Ray Rice and When Couples Get Violent: Felony Charges in Dating and Marriage
Things exploded on the web this week when TMZ.com published a video caught by a hotel elevator cam of NFL star Ray Rice of the Baltimore Ravens punching his fiance (now his wife) Janay Palmer so hard that she fell unconscious to the floor of the elevator. Things only got worse as the video shows Rice dragging Palmer out of the elevator and leaving her laying there, her legs still halfway in the elevator, her torso laid out on what appears to be lobby floor.
Watch the video here.
It’s a shocking bit of footage, and it’s caused all sorts of reaction in this country.
For instance, the National Domestic Violence Hotline is reporting an increase in domestic violence calls of 84% in just the first 48 hours since the Ray Rice video was aired.
Additionally, the video went viral on the internet with millions of hits. On Twitter, the hashtags #WhyIStayed and #WhyILeft both trended this week, as women took to social media to share their personal stories and concerns regarding domestic violence.
Janay Palmer Rice has come forward to address the public, as well. She is standing by her man, and she’s angry with the media for what she considered a harmful invasion of her family’s privacy.
What About Criminal Charges for Ray Rice?
From a criminal defense standpoint, of course, the first question is — what happens to Ray Rice? Well, turns out that this video isn’t new: this incident happened several months ago. The NFL Powers that Be may not have seen it back then, but local prosecutors sure did.
Ray Rice already faced criminal charges.
He’s already been before a judge for what happened in that hotel elevator.
Back in May, the prosecutor recommended Ray Rice for a pre-trial intervention program and the judge approved it. This means that Rice works the program instead of doing jail time, something that isn’t uncommon for a first time offender like Rice ( especially one who has a defense attorney at his side to advocate for him).
Think of it as a type of probation, in Texas terms.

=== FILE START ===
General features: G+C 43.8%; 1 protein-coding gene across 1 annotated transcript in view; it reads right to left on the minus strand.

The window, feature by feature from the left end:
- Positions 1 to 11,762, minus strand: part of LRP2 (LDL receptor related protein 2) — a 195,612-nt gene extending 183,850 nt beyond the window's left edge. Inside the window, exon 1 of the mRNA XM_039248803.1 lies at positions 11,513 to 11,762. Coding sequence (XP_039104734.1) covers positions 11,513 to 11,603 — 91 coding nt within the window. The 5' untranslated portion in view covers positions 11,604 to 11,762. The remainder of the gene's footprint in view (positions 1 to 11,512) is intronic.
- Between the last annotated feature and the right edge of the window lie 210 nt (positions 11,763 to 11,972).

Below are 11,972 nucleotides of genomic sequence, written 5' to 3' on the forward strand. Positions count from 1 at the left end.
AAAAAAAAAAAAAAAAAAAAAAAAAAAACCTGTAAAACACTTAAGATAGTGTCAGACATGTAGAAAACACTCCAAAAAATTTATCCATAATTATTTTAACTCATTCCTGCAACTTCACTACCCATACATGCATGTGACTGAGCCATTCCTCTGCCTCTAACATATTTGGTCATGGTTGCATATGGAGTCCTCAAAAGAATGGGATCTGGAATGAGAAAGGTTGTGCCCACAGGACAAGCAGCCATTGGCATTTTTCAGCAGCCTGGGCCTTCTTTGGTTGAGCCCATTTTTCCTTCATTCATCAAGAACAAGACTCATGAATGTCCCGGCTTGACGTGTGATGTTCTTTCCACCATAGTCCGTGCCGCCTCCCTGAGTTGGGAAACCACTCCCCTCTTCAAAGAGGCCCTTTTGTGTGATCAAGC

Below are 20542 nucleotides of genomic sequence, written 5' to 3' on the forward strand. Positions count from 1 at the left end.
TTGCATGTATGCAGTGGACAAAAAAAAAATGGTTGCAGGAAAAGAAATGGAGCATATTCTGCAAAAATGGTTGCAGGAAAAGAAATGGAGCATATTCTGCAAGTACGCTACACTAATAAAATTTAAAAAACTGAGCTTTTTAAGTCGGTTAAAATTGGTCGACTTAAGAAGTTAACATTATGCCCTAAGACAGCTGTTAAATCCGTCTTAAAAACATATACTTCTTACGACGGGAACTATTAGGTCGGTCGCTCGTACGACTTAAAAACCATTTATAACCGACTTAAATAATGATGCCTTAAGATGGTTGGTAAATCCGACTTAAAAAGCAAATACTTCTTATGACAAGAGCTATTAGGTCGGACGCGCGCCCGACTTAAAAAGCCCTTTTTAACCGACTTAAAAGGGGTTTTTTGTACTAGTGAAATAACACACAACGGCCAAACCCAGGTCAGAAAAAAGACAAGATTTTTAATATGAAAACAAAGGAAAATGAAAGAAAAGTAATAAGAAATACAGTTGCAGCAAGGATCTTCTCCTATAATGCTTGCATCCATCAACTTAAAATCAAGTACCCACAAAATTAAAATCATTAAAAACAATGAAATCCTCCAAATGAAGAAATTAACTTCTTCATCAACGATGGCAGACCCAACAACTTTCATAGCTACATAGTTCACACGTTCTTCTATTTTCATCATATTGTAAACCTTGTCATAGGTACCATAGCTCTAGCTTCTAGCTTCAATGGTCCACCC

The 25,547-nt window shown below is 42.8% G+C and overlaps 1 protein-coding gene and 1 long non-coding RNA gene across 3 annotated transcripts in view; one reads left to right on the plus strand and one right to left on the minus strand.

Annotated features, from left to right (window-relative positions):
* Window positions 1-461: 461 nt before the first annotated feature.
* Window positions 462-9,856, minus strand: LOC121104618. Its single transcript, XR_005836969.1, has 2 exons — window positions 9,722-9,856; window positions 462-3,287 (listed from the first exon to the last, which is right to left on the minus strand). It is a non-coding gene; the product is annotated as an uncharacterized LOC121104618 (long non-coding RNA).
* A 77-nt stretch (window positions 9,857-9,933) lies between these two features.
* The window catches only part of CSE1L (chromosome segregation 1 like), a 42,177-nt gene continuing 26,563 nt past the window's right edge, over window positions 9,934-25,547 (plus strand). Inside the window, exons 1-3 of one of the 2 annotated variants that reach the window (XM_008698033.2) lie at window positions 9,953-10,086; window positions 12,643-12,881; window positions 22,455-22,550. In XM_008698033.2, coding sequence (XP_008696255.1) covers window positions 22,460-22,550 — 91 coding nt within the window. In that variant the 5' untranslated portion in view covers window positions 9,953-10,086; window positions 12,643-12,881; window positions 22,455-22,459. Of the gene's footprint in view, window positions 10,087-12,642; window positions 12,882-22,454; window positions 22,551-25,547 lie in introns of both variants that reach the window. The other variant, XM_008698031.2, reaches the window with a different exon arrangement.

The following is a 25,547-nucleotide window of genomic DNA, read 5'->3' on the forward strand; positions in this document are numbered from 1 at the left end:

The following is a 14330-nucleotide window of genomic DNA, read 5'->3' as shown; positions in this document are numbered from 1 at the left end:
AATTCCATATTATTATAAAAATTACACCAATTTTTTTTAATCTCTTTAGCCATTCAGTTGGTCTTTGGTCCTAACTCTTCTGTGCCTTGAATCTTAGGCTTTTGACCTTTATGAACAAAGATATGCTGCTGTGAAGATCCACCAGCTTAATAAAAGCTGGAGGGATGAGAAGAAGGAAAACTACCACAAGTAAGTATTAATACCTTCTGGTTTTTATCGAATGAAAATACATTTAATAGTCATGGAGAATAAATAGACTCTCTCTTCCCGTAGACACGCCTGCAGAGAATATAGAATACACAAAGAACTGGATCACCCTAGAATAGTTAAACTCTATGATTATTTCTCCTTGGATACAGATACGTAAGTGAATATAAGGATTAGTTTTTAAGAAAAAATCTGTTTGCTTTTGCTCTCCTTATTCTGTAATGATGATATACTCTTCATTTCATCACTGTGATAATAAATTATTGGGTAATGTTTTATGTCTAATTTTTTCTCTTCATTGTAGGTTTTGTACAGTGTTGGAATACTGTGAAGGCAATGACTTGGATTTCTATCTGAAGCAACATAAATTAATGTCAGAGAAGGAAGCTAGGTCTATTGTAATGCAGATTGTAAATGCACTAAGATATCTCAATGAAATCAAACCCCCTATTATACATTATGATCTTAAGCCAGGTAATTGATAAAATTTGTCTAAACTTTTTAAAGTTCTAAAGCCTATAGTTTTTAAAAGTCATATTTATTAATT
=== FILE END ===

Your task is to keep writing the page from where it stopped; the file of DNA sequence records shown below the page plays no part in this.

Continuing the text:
This week, many are questioning the punishment that Ray Rice received for hitting a woman so hard that his single punch rendered her unconscious. Outcry increased his professional sanctions from the two game suspension he initially received to being fired from the Ravens and possibly permanently barred from the National Football League.
For many, that’s still not enough.
What about jail time for Ray Rice? It’s what many are wanting to see happen.
Granted, that year-long intervention program is still ongoing for Rice so his criminal case is still active. If Rice were to commit a crime today, then the state could reconsider that domestic violence sentence from May 2014 — Ray Rice isn’t out of the woods on the assault charges that were filed against him yet.
However, a deal was made between the prosecution and defense and the judge signed off on it — so now, in view of the public outcry and despite the victim’s stance on the matter, can Rice face additional punishment now?
Maybe. There’s debate on the power of the judge to revisit things though it appears the prosecution is standing firm on its decision here. Rice is working the program. The victim isn’t complaining that justice wasn’t done.
Bottom line: don’t expect Ray Rice to see additional criminal punishment here as long as he keeps the deal that’s been made.
Additional Lessons From The Ray Rice Story
1. Cameras and Privacy
There are a couple of other lessons to take away from the Ray Rice story. One is that elevator camera. Is there an argument that you have a reasonable expectation of privacy in an elevator? Is there an argument that you have a reasonable expectation of privacy ANYWHERE other than your private home any longer?
Cameras are popping up in more and more places and it’s all being done under the banner of “security” – something that we should welcome for our protection and safety.
What happens to those images? Who sees them?
We don’t know.
This camera caught a bad thing. But what all are cameras capturing all the time, about all of us?
2. Growing Campaign to Fight Rape and Assault Will Mean More Charges Filed
Rape and domestic assault are very bad things. There are good reasons that laws are on the books to punish men (and women) who commit these crimes.
However, in the zeal to protect victims and to stop future harm, there not only will be an increase in public awareness and in charges being filed … there may well be innocent men (and women) who will be stigmatized by these allegations when they did not do wrong.
College campuses are seeing a growing concern that college men need to be very aware of the potential to be falsely accused of rape as a real concern.
It’s changing how dating is done, because no one wants a finger pointed at them on a false allegation.
The Ray Rice story will result in some allegations being made of domestic assault when that is not what happened. Sure, more victims of real assaults are going to be encouraged and empowered to come forward. But these viral videos will also produce charges and claims that should never have been made.
The sad thing is that just being accused of domestic assault or rape can permanently harm someone. The stigma can impact and even destroy social relationships as well as employment, future educational opportunities, and more.
For more on domestic assault charges in Texas, read our resources page here.
For more on Michael Lowe Case Results regarding domestic violence and other charges go here.
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